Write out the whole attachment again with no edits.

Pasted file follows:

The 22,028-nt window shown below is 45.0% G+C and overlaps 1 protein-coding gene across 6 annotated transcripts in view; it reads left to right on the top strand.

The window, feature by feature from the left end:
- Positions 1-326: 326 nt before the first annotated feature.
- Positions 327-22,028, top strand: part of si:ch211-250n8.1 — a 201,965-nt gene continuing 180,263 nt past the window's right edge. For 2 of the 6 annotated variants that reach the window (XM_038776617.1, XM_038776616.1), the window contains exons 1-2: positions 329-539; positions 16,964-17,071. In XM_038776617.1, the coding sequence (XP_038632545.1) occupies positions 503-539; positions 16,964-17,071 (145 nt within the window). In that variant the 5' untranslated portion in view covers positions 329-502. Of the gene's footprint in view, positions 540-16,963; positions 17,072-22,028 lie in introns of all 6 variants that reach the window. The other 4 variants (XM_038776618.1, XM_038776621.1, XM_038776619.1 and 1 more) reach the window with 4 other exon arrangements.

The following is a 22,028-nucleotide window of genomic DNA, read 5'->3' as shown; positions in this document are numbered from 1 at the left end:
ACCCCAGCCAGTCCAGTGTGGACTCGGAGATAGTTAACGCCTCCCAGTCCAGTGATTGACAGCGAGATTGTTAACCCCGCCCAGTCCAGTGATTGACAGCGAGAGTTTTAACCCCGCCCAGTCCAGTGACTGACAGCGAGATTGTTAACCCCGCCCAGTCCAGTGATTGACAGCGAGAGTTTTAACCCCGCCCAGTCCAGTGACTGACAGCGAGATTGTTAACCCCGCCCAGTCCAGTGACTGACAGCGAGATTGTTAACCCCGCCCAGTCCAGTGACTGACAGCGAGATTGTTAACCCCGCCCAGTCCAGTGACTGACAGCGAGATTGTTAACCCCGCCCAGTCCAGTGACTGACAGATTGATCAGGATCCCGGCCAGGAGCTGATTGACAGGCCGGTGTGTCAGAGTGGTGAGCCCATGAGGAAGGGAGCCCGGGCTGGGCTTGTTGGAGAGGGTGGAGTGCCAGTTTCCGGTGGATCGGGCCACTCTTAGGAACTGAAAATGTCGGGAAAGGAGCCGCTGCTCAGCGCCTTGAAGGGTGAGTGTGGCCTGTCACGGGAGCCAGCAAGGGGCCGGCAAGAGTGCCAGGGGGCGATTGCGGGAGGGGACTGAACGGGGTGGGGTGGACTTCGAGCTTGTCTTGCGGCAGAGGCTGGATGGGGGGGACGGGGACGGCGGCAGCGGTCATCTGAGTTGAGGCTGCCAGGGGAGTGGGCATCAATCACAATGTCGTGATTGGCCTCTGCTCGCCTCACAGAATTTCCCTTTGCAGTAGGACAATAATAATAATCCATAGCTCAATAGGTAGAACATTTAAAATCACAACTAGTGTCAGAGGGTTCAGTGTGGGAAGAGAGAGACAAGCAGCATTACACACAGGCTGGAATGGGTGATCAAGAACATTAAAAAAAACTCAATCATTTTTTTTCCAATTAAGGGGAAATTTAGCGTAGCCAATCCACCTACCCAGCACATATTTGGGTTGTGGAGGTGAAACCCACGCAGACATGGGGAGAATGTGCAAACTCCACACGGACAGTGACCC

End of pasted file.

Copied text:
The 22,028-nt window shown below is 45.0% G+C and overlaps 1 protein-coding gene across 6 annotated transcripts in view; it reads left to right on the top strand.

The window, feature by feature from the left end:
- Positions 1-326: 326 nt before the first annotated feature.
- Positions 327-22,028, top strand: part of si:ch211-250n8.1 — a 201,965-nt gene continuing 180,263 nt past the window's right edge. For 2 of the 6 annotated variants that reach the window (XM_038776617.1, XM_038776616.1), the window contains exons 1-2: positions 329-539; positions 16,964-17,071. In XM_038776617.1, the coding sequence (XP_038632545.1) occupies positions 503-539; positions 16,964-17,071 (145 nt within the window). In that variant the 5' untranslated portion in view covers positions 329-502. Of the gene's footprint in view, positions 540-16,963; positions 17,072-22,028 lie in introns of all 6 variants that reach the window. The other 4 variants (XM_038776618.1, XM_038776621.1, XM_038776619.1 and 1 more) reach the window with 4 other exon arrangements.

The following is a 22,028-nucleotide window of genomic DNA, read 5'->3' as shown; positions in this document are numbered from 1 at the left end:
ACCCCAGCCAGTCCAGTGTGGACTCGGAGATAGTTAACGCCTCCCAGTCCAGTGATTGACAGCGAGATTGTTAACCCCGCCCAGTCCAGTGATTGACAGCGAGAGTTTTAACCCCGCCCAGTCCAGTGACTGACAGCGAGATTGTTAACCCCGCCCAGTCCAGTGATTGACAGCGAGAGTTTTAACCCCGCCCAGTCCAGTGACTGACAGCGAGATTGTTAACCCCGCCCAGTCCAGTGACTGACAGCGAGATTGTTAACCCCGCCCAGTCCAGTGACTGACAGCGAGATTGTTAACCCCGCCCAGTCCAGTGACTGACAGCGAGATTGTTAACCCCGCCCAGTCCAGTGACTGACAGATTGATCAGGATCCCGGCCAGGAGCTGATTGACAGGCCGGTGTGTCAGAGTGGTGAGCCCATGAGGAAGGGAGCCCGGGCTGGGCTTGTTGGAGAGGGTGGAGTGCCAGTTTCCGGTGGATCGGGCCACTCTTAGGAACTGAAAATGTCGGGAAAGGAGCCGCTGCTCAGCGCCTTGAAGGGTGAGTGTGGCCTGTCACGGGAGCCAGCAAGGGGCCGGCAAGAGTGCCAGGGGGCGATTGCGGGAGGGGACTGAACGGGGTGGGGTGGACTTCGAGCTTGTCTTGCGGCAGAGGCTGGATGGGGGGGACGGGGACGGCGGCAGCGGTCATCTGAGTTGAGGCTGCCAGGGGAGTGGGCATCAATCACAATGTCGTGATTGGCCTCTGCTCGCCTCACAGAATTTCCCTTTGCAGTAGGACAATAATAATAATCCATAGCTCAATAGGTAGAACATTTAAAATCACAACTAGTGTCAGAGGGTTCAGTGTGGGAAGAGAGAGACAAGCAGCATTACACACAGGCTGGAATGGGTGATCAAGAACATTAAAAAAAACTCAATCATTTTTTTTCCAATTAAGGGGAAATTTAGCGTAGCCAATCCACCTACCCAGCACATATTTGGGTTGTGGAGGTGAAACCCACGCAGACATGGGGAGAATGTGCAAACTCCACACGGACAGTGACCC